Beginners tend to jump head first into songs and covers, all the while overlooking the importance of developing the key skill which all the bands they love have learned, but cannot teach them; rhythm.
Rhythm is the most important aspect of music because it gives music consistency and solidity. Without rhythm skills, musicians would be playing outside of their time signatures, which in turn would lead to a jumbled mess of notes and confusion.
In short, music without rhythmic skills is simply chaos.
That being said, how can you develop rhythmic skills so that you won’t be prone to a chaotic atmosphere of noise?
In this lesson, we’ll teach you how to keep rhythm through the use of a musicians best friend and most important tool; the metronome.
Try turning it on, first. Notice that when the metronome clicks, no matter what speed it is on, the clicks are still evenly spaced. These clicks, when used as a source of basic time keeping, count for a single beat. That means that four total clicks would equal a full 4/4 measure of music.
This also means that each click accounts for a quarter note in value.
This brings is to our first beginner bass guitar rhythm; playing quarter notes. Set your metronome to 60bmp (slow and steady gets you farther when learning rhythm). Now play your open E string on each click. Hold the note until the next click, and then strum or pick the note again.
This is the most basic rhythm; a quarter not pattern.
Two full measures of a quarter note rhythm would be counted like this:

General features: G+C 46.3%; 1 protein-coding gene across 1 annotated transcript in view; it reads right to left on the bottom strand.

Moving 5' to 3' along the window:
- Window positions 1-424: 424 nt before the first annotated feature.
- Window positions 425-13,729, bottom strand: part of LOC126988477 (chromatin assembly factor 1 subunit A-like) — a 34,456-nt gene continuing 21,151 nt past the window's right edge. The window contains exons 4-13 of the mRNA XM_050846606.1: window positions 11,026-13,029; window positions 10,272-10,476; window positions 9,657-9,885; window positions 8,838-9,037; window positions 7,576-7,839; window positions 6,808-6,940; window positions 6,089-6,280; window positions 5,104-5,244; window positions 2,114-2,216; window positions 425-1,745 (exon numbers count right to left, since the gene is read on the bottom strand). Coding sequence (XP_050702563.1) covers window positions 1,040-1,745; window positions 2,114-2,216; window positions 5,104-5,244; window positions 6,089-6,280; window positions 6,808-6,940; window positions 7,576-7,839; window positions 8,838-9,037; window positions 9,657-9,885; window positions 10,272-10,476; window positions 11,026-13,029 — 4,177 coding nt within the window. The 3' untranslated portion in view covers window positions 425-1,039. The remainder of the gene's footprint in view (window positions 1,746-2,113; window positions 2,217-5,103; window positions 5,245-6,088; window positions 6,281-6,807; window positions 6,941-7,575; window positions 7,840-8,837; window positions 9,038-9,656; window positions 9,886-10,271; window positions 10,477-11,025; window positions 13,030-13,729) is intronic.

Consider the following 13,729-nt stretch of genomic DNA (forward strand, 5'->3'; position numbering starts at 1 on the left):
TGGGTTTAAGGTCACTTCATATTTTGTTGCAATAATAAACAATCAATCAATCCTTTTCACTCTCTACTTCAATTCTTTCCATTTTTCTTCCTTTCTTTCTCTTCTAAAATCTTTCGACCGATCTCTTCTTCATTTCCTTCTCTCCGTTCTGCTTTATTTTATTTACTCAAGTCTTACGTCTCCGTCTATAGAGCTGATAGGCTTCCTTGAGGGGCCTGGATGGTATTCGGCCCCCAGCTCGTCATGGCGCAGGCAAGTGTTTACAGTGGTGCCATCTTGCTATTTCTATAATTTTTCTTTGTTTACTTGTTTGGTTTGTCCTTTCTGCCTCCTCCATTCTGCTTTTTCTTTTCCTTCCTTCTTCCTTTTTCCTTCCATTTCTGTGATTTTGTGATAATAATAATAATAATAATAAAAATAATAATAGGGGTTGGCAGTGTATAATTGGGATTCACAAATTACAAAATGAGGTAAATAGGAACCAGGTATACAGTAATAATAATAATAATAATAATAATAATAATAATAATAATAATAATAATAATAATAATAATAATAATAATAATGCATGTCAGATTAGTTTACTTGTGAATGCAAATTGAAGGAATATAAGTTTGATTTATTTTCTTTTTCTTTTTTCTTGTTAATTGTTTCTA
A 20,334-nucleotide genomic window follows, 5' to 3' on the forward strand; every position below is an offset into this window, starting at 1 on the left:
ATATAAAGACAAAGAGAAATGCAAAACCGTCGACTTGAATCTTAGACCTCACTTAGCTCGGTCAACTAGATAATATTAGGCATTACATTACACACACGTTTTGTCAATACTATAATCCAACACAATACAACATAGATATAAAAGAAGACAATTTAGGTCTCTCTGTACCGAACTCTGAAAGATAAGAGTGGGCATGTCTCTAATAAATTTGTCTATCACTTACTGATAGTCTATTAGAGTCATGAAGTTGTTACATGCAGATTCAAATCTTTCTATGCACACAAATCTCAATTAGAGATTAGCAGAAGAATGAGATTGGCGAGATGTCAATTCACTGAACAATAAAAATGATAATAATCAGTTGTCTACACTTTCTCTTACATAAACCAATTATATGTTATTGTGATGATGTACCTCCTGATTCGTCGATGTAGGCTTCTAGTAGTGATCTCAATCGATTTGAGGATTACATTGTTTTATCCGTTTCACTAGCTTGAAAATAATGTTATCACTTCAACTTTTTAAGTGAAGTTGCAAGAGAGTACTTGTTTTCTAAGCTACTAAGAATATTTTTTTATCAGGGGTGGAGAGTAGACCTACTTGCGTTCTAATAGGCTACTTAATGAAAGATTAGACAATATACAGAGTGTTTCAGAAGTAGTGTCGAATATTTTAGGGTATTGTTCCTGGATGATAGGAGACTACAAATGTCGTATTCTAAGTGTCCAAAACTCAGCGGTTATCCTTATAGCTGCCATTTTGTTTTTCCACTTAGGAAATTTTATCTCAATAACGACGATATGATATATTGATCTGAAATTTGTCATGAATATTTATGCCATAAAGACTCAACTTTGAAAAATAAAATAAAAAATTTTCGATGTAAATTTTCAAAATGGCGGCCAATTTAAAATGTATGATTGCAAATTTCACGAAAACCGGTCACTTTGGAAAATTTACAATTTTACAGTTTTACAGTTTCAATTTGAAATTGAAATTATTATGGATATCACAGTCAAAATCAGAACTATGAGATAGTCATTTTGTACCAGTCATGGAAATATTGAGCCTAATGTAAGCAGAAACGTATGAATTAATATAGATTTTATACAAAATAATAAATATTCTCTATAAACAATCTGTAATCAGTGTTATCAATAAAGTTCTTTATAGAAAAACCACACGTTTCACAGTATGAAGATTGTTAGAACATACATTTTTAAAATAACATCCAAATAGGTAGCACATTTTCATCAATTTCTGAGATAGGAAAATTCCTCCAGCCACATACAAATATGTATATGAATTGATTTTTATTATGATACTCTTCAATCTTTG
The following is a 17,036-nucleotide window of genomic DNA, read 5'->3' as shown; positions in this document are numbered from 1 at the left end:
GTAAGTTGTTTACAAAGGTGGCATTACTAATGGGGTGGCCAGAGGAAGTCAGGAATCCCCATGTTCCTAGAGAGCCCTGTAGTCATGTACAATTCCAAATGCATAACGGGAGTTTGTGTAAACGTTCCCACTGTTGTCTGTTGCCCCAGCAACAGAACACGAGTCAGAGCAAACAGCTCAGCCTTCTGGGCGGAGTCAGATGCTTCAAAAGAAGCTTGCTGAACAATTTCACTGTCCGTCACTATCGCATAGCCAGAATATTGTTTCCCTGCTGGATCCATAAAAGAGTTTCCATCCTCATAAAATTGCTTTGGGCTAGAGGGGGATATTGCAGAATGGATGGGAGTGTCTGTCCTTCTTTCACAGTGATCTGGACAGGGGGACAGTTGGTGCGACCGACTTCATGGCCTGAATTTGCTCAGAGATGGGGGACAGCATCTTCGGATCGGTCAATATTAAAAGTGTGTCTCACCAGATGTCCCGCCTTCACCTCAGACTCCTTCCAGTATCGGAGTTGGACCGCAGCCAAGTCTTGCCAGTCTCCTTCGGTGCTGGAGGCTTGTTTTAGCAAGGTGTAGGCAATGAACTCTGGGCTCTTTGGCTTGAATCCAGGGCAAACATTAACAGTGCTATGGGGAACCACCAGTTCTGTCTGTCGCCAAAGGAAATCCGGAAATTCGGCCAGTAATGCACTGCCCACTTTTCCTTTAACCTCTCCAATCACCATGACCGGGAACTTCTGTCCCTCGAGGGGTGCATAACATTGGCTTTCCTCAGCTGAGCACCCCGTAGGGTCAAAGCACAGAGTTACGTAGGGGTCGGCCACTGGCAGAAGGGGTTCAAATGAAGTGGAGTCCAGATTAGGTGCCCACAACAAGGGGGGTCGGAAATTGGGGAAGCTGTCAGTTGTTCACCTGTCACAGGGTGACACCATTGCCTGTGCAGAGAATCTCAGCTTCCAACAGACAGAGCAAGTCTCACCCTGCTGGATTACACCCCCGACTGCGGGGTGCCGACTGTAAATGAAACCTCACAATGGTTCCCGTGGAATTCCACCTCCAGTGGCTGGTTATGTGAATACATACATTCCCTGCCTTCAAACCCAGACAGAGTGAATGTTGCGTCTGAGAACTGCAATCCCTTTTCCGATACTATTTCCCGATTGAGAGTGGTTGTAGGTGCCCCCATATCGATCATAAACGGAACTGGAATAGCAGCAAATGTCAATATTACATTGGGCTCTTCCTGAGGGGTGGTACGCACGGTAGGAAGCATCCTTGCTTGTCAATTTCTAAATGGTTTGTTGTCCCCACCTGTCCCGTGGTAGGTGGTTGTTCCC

One, Two, Three, Four, One, Two, Three, Four
Next up, is the second most basic rhythm in music; the eighth note rhythm. For an eighth note rhythm, you will be striking the first note on the click, holding it half way, the striking again.
This means that every click should be broken up into two notes; the first half should by eighth note number one, and the second half should be eighth note number two. This is because two eighth notes are equivalent to a single quarter note.
This is the second most basic rhythm that you will come across in your playing career.
A single full measure of an eighth note rhythm would be counted like this:
One and Two and Three and Four and
The ands, or the second eighth note half of our full beat, are called the off-beat. This means that the count (the number itself) is called our on-beat.
Finally, the last most common bass guitar rhythm you will come across is the sixteenth note pattern. Four sixteenth notes are equivalent to a full quarter note.
A single full measure of a sixteenth note rhythm would be counted as follows:
One e and a Two e and a Three e and a Four e and a
The off-beat still falls on the ‘and’, and the on-beat still falls on the number itself. The other notes are on-beat (e) and off-beat (a).
Now that you know the basic beginner bass guitar rhythms, the next step is to practice. Feel free to mix and match notes once you are comfortable, but remember to stay within a four beat value. Have fun!
Here’s a video that covers a couple of other simple rhythms that you can learn easily. Once you are more confident of your rhythm counting skills, you can also apply it by playing along to the major scales or incorporating a simple riff with some techniques like hammering on and pulling off on the bass string.
If you want to go from being an average bassist to achieving a level of bass playing like a professional, JamPlay is the best resource to help you accomplish that goal in the shortest possible time. Learn from bass legends like Billy Sheehan, David Ellefson and Bryan Beller with an ever-growing library of video lessons designed to help you improve your skills.